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BiDil in Treatment Plan of Black Patients with Congestive Heart Failure

WHEREAS, Blacks and other racial and ethnic minorities experience worse patient health outcomes for a variety of diseases and conditions than their white counterparts; and

WHEREAS, congestive heart failure affects approximately five million Americans and more than 750,000 are Black; and

WHEREAS, according to the Centers for Disease Control and Prevention, Blacks between the ages of 45 and 64 are 2.5 times more likely to die from heart failure than Caucasians in the same age range; and

WHEREAS, Blacks also present with congestive heart failure earlier than other patient populations and, as a result, die sooner; and

WHEREAS, heart failure drugs have traditionally been tested overwhelmingly in Caucasians, causing researchers to develop recommendations and treatment regimens for all populations based on these study results; and

WHEREAS, some medicines approved for the treatment of heart failure, such as ACE inhibitors, appear to be less effective in Black patients; and

WHEREAS, the African American Heart Failure Trial (A-HeFT) included 1,050 self-identified African American patients with congestive heart failure; and

WHEREAS, the A-HeFT was a revision of the Vasodilator Hear Failure Trial (V-HeFT) study and conducted by National Medical Association (NMA) physicians who are members of the Association of Black Cardiologists (ABC) as well as internationally renowned with extensive experience in treating Black patients that have cardiovascular disease; and

WHEREAS, A-HeFT trial outcomes were astounding: the clinical trial supports the FDA releasing this drug for use in Black patients with congestive health failure based on the fact that there was a 43% reduction in mortality for patients that received the drug versus those that received the placebo; and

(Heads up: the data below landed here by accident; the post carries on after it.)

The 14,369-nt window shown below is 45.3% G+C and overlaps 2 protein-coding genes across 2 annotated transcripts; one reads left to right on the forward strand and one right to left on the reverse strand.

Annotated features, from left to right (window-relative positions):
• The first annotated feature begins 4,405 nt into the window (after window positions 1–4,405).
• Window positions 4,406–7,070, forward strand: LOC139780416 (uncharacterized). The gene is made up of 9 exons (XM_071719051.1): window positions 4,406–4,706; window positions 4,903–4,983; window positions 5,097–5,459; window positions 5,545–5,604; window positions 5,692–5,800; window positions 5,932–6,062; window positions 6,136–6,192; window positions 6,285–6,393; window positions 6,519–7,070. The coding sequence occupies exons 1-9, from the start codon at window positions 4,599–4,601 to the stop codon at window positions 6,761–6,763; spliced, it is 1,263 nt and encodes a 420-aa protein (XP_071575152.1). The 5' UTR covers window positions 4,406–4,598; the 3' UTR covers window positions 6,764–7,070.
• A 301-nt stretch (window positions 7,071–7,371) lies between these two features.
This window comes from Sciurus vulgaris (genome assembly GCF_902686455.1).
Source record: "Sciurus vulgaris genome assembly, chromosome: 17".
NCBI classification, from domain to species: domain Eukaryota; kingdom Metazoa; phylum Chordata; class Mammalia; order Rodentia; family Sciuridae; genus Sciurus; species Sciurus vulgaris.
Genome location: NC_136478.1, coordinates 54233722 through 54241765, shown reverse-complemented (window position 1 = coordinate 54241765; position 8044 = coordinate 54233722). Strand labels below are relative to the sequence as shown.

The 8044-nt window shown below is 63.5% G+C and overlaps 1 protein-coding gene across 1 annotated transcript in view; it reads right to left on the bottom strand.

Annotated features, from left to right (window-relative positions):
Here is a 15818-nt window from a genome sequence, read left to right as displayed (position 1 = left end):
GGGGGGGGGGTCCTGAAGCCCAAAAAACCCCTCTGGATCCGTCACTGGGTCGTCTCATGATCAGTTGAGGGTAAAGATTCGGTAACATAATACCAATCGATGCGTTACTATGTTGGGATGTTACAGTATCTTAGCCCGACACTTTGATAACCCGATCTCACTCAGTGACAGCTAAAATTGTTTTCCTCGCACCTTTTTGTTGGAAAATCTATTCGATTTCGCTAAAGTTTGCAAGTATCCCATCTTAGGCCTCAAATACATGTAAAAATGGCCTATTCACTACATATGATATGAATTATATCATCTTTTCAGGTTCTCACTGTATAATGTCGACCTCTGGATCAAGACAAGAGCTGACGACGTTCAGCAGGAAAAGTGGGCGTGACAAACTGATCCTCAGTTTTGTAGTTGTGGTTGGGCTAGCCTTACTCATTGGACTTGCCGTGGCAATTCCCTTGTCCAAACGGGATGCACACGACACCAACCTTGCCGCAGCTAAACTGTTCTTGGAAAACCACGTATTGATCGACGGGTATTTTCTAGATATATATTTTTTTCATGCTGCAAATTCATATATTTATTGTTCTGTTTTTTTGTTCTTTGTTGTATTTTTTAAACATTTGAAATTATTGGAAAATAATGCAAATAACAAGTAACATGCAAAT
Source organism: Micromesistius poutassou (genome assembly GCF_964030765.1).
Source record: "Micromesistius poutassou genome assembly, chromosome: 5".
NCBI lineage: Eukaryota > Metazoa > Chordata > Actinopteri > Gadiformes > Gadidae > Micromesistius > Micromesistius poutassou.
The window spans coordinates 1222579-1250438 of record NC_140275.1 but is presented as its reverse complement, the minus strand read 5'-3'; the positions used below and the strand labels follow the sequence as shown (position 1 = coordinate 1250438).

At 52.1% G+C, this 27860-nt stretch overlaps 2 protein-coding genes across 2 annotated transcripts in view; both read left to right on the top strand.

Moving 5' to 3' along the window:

WHEREAS, a new heart failure medication, BiDil was approved in June of 2005 by the U.S. Food and Drug Administration (FDA) with a specific indication for Blacks suffering from this debilitating disease; and 

WHEREAS, this represents a new era in developing targeted therapies for specific patient populations; and

WHEREAS, BiDil has the potential to save thousands of lives a year in a population that has been disproportionately impacted by congestive heart failure; and

WHEREAS, the NAACP fully supports targeted research efforts, like A-HeFT to help determine the root of existing health disparities; and

WHEREAS, the NAACP is in strong support of clinical trials that reduce mortality and morbidity in all patients; and

WHEREAS, the potential for biases and discrimination in the development, marketing and dissemination of personalized medications exist; and

WHEREAS, the NAACP, as the nation's oldest and largest civil rights organization, must protect against injustice and inequity in healthcare; and

THEREFORE, BE IT FINALLY RESOLVED, that the NAACP encourages Black patients with significant congestive heart failure to discuss with their physician BiDil and other treatment modalities, acknowledging that, in actuality, the variation in response to pharmaceuticals such as Bidil is based upon genetic variation. Studies are needed to determine which genetic profile or sequences respond to different medications; this is the basis for personalized medicine, the future of pharmaceuticals.